Walmart and Google are teaming up in the wake of Amazon’s purchase of Whole Foods. So what is cyber-physical shopping really about? Are retailers who don’t team up with cyber-giants like Amazon and Google going to be seriously hurt in the battle for the buyers?
Amazon, Google, Whole Foods, and Walmart all claim they want to make shopping easier by making grocery shopping from Walmart and Whole Foods available online. Google is even offering a voice phone ordering service. Do people really hate grocery shopping so much they’d allow others to choose their groceries? Is this really the beginning of the end for stores that don’t have a cyber-partner?
Walmart and Google certainly have the numbers. Walmart currently has the lion’s share of the grocery market, with 14.5 percent. Walmart also has 4,700 stores in the United States according to NPR. Google is the largest gateway to the internet and has been for well over a decade.
Amazon is already a retail giant taking in 76 percent of all online retail according to Wired. Amazon has bought Whole Foods, a more niche-oriented grocery store. With only 2 percent of the grocery market, Whole Foods stores appeal to a pretty select clientele. Their top quality food products are often said to be pricey. Amazon, however, wants to change all that. Amazon is reportedly slicing Whole Food’s prices.
Whole Foods only has 470 stores in the United States, according to NPR, compared to Walmart’s 4,700 stores. With 10 percent of the stores, Whole Foods appear to be selling more groceries per store than Walmart, pricey or not.
While Google and Walmart attract the masses, Amazon and Whole Foods have accessed the elite few who can afford the best foods. However, if Amazon slashes Whole Foods’ prices enough, then just perhaps they could attract even more customers.
Whole Foods already has a reputation for being the best. If Whole Foods’ prices matched Walmart’s, and the number of Whole Foods stores expanded, they could possibly gain a greater foothold.
Google and Amazon certainly made interesting choices. Amazon could have chosen to team up with Walmart’s biggest grocery competitor, Kroger, who controls 7.2 percent of the grocery market share. Instead, Amazon bought out a niche grocery store with only 470 stores.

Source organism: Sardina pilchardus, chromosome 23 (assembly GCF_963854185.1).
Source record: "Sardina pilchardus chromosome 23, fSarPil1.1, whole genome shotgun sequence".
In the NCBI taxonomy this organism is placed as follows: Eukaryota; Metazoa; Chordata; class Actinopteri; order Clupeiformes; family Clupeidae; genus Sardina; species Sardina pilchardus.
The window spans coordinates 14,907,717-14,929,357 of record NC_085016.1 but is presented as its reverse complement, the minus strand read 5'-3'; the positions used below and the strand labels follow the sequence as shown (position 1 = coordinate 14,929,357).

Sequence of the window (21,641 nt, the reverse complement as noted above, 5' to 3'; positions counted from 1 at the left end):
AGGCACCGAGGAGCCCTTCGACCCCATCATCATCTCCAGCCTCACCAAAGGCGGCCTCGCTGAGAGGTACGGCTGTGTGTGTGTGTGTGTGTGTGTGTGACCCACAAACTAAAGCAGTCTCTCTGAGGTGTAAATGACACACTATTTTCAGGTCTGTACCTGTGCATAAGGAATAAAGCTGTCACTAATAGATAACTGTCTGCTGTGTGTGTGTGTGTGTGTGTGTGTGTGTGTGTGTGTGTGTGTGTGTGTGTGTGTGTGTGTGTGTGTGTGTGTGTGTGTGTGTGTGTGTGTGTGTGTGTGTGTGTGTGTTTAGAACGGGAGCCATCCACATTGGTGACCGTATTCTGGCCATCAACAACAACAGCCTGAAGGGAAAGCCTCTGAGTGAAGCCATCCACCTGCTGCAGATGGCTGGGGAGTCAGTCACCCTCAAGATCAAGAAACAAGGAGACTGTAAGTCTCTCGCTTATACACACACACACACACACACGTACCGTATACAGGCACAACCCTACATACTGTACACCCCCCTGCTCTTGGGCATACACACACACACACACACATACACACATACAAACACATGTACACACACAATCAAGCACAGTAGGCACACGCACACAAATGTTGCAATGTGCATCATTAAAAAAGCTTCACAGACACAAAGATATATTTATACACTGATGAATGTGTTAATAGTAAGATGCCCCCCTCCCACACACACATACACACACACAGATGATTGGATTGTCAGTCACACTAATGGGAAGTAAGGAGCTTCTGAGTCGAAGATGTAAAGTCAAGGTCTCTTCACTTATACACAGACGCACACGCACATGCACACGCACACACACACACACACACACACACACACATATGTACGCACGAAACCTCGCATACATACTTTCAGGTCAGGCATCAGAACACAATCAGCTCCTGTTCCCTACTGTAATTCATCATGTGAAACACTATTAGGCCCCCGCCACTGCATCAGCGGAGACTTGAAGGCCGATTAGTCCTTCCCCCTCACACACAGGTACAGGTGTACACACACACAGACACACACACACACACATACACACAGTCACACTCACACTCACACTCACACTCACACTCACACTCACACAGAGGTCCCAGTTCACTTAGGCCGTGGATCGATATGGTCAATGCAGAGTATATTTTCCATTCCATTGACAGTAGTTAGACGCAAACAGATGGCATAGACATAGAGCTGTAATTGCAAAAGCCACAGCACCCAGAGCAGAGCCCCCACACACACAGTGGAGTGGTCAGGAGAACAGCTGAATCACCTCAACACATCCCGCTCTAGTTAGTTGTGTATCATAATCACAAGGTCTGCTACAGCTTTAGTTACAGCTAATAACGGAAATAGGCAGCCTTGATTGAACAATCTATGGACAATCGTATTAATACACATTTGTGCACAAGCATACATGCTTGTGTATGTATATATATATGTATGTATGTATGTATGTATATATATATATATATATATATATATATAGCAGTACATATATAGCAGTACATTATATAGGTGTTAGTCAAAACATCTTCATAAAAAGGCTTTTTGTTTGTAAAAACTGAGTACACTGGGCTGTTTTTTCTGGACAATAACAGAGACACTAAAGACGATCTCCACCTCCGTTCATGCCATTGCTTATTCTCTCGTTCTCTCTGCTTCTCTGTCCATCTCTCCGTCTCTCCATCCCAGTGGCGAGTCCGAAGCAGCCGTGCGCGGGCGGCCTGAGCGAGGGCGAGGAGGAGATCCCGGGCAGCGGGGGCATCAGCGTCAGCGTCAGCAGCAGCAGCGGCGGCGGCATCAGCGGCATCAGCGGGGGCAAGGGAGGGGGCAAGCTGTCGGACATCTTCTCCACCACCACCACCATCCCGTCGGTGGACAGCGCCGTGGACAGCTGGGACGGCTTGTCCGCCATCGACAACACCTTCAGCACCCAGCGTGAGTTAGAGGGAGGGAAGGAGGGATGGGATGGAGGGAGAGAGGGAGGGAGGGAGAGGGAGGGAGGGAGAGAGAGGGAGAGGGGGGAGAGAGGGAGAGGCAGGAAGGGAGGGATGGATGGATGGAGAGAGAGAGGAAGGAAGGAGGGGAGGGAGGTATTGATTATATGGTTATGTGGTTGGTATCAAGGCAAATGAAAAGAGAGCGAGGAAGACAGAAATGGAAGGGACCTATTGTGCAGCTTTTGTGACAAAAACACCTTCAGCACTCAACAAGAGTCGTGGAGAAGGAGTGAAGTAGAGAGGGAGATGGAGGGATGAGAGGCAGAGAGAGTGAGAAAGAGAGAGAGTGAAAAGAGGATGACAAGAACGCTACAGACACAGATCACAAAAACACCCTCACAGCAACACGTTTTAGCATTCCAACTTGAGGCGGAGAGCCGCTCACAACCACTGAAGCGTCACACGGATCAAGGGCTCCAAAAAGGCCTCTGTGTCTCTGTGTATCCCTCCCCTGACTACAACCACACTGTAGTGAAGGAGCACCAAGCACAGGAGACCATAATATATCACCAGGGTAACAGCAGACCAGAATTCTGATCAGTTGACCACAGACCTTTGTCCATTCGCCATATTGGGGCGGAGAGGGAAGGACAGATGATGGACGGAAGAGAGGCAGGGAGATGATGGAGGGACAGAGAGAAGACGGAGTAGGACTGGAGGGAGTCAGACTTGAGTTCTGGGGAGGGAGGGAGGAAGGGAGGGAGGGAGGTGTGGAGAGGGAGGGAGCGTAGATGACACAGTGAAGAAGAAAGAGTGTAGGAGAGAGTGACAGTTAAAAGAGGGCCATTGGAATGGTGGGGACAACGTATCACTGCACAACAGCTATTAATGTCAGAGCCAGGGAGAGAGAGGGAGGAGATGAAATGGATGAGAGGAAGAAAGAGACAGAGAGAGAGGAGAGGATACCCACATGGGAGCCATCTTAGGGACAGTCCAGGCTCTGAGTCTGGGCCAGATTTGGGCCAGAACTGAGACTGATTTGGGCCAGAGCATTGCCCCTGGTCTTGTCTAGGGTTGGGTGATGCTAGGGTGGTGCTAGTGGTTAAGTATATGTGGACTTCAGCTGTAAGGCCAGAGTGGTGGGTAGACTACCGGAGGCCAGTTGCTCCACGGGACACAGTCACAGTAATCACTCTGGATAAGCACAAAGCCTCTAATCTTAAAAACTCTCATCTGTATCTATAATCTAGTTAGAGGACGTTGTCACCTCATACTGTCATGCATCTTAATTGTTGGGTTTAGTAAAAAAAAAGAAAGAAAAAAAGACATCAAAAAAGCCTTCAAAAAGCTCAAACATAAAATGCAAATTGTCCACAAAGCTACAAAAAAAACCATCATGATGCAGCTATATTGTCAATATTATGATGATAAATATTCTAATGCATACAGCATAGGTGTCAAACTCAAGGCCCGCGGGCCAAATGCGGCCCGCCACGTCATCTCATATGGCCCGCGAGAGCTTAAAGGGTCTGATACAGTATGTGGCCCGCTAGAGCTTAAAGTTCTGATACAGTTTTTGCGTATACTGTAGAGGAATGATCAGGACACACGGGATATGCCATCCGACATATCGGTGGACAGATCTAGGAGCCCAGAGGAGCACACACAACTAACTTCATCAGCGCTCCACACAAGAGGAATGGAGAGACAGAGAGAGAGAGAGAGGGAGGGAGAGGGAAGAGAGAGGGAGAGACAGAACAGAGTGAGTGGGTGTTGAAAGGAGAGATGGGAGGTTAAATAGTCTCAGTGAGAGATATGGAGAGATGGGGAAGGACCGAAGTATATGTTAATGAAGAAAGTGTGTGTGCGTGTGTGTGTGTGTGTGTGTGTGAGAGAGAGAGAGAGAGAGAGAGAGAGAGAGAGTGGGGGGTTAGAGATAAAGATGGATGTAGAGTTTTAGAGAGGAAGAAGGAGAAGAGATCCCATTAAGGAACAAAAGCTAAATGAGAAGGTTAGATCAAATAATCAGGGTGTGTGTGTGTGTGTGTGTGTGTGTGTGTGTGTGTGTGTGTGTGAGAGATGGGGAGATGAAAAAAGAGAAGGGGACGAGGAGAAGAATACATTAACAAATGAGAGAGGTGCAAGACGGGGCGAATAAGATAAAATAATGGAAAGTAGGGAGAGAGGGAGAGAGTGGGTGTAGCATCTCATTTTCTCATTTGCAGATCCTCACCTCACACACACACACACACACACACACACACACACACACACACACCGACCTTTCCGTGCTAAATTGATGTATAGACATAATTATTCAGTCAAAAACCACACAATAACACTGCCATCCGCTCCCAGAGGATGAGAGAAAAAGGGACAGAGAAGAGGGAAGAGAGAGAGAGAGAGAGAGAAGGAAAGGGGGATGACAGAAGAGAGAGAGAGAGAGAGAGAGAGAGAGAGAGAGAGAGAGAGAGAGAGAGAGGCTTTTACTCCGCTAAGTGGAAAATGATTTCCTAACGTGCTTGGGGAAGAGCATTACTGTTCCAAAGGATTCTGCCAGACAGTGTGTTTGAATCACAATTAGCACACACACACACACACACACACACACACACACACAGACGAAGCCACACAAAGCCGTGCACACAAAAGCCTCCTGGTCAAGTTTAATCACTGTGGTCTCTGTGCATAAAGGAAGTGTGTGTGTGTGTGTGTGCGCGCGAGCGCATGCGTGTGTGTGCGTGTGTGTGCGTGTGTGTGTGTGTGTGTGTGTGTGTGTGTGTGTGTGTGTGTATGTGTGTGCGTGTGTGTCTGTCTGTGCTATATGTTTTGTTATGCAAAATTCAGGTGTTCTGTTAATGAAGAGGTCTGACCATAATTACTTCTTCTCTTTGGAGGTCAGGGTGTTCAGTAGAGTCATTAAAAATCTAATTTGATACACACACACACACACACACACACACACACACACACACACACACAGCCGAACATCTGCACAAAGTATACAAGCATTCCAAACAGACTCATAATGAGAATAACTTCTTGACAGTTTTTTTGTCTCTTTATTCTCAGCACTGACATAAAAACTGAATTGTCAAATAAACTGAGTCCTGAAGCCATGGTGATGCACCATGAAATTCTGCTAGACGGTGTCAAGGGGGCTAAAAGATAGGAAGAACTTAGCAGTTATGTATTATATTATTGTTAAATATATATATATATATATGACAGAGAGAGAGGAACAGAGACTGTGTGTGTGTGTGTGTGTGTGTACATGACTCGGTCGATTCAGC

So why are Amazon and Google buying or teaming up with stores like Walmart and Whole Foods?
Does Amazon just want people to be able to afford to eat healthily by making Whole Foods affordable? Is it for the convenience of being able to use Whole Foods as a distribution point for Amazon orders?
Is Google really so excited about the new order by the phone technology that they want to test it on Walmart, the biggest retailer in the country? Do Google, Amazon, and Walmart just want to free Americans from the chore of grocery shopping?
Amazon is just using Whole Foods for data mining, alleged NPR, saying that many Amazon Prime customers shop at Whole Foods. NPR quotes an information expert, Professor Lee McKnight of Syracuse University.
“[Amazon] wants to tie those two databases or datasets together, which makes it more valuable, because now you have this more rounded picture of what the person is doing online and offline.”
Google and Walmart would be a masterful combo for data mining. After all, if there is anything at all Google could not find out about someone, Walmart might just have that information. But is there really any data Google doesn’t already have?
Amazon has chosen Whole Foods to be their partner, and quality seems to be the main thing Whole Foods is known for. Whole Foods, overall, seems more like an Apple kind of purchase, with its organic and pristine reputation.
With Amazon and Google teaming up with Walmart and Whole Foods, Lee McKnight feels other retailers might need a cyber-partner as well.
“If you’re not Walmart if you’re not Amazon and Whole Foods, who’s your cyber partner to make you stand out in this evolution? I’d be wetting my pants now.”
Walmart has always made it hard on their competition. Walmart changed the way people shop and effectively squeezed out the little guy more effectively than any other big box store or supermarket. Walmart wants to be the only store anyone needs and that has hurt local economies. Business Weekly cites a study showing that in 20 years’ time, a Walmart store decreases a community’s output by $13 million and costs that community $14 million in lost wages. David West, executive director of Puget Sound Sage, explained to Business Weekly.
“This study shows that communities will be much worse off, with lower wages and less money in the community, after a Walmart opens.”
But will Amazon’s purchase of Whole Foods hurt ALDI and other smaller discount grocery stores across the country as much as Walmart has? Well, only if Amazon slashes those Whole Foods prices considerably, spreads like wildfire, and cuts wages for Whole Foods employees.
Still, with Walmart teaming with Google and Amazon buying Whole Foods, perhaps local business communities should be concerned.
[Featured Image by Sue Ogrocki/AP Images]